She screened many microalgae isolates and strains in order to find the ones that grew rapidly and produced large quantities of fat. However, she came to the conclusion that microalgae do not initially appear suitable for the production of biodiesel as they take a great deal of energy to cultivate.
The main problem with algae is that in contrast to yeasts, algae normally mature in a highly diluted state, with a biomass yield of as little as ten grammes per litre of water. “One percent biomass and 99 percent water.” In addition to the low yield, biomass still needs to be converted into oil. Moreover, algae produce not only neutral oils suitable for transesterification and hence biodiesel fuel production, they also contain lipids with polar constituents that are unsuitable as biodiesel feedstock.
Frühwirth’s test series revealed that instead of producing biodiesel, it is far more profitable to use microalgae for producing materials in the high-price range such as omega-3 fatty acids. Frühwirth explains that long-chain (26 carbons) omega-3 fatty acids are excellent nutritional supplements and can also be used as animal feed in order to improve animal health and the quality of meat and eggs. Microalgae therefore have an economic importance that should not be underestimated.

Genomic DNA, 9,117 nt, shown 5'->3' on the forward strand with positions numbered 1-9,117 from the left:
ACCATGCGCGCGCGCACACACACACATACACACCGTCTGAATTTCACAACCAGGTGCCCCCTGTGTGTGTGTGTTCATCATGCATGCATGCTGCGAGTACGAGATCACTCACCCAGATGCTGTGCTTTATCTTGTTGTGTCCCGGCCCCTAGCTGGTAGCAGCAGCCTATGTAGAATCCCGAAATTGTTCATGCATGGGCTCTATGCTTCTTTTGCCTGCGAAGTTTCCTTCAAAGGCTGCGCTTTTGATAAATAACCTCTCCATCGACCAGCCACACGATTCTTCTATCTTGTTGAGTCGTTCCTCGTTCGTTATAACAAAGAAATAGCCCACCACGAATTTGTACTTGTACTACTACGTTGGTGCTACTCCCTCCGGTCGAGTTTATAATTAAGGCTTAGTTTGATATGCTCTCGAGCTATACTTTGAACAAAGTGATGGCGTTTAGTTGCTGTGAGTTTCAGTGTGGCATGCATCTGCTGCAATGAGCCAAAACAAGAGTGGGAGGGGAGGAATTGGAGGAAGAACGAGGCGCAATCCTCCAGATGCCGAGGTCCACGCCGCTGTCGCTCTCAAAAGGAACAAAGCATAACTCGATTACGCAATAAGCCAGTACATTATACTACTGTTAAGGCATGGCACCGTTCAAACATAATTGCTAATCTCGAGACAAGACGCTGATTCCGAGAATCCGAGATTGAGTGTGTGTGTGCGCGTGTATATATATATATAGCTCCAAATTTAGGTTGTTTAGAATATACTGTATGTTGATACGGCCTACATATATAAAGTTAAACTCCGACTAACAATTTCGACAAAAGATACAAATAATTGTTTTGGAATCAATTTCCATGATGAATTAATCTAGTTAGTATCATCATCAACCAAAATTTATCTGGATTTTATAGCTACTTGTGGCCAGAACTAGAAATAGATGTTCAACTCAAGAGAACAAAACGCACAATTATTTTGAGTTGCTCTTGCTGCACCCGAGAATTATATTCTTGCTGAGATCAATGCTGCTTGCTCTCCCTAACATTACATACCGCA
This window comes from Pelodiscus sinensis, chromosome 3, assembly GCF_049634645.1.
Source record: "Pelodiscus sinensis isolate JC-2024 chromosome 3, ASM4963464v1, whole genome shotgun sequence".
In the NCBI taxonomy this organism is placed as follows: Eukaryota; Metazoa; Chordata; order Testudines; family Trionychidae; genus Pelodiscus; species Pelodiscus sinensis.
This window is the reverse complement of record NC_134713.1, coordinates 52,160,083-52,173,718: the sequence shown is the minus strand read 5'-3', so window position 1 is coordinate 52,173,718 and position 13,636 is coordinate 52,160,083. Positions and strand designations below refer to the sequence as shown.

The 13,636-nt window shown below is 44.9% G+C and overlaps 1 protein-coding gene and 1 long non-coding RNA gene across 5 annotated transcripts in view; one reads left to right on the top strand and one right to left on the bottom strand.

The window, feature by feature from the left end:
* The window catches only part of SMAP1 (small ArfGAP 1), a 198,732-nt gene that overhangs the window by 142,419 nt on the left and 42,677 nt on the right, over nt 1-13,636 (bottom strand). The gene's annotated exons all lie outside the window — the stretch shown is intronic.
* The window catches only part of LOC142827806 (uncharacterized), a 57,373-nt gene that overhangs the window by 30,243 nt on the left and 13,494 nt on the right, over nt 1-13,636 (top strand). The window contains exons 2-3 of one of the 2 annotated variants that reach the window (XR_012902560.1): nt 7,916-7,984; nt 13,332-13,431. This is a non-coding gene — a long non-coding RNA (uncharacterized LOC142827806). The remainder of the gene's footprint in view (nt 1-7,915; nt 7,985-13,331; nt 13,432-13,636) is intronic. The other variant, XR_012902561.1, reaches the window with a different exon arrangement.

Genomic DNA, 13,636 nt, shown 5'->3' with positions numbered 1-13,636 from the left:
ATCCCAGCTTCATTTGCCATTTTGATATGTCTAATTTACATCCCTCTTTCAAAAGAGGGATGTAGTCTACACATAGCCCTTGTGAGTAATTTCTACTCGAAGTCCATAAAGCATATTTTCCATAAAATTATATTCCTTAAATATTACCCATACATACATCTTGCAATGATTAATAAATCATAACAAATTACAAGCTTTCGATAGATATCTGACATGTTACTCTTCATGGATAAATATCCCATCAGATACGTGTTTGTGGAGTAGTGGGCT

As head of research at BDI, Frühwirth developed new processes with specifically selected algae from the Erlenmeyer flask stage to the 300-l reactor stage for the operative business with a medium-term perspective. Frühwirth worked with great enthusiasm on basic research-based projects such as the generation of hydrogen from algae.
Nevertheless, it was not too hard for her to leave industry when the time came as she swapped market-driven project work for the freedom of research (“it is absolutely fantastic to do something that is so exciting”) – although this came with a rather heavy teaching load. After a year of teaching subjects unrelated to algae, she ended up returning to her speciality area. In Biberach, Frühwirth used the Haematococcus algae to produce astaxanthin, a red pigment that the unicellular algae produce under situations of stress. Pure astaxanthin is an antioxidant with a selling price of several thousand euros per kilogramme. In addition to being biosynthesised by Haematococcus algae, astaxanthin can also be produced chemically in the laboratory. Frühwirth knows of two companies that use algae to produce astaxanthin.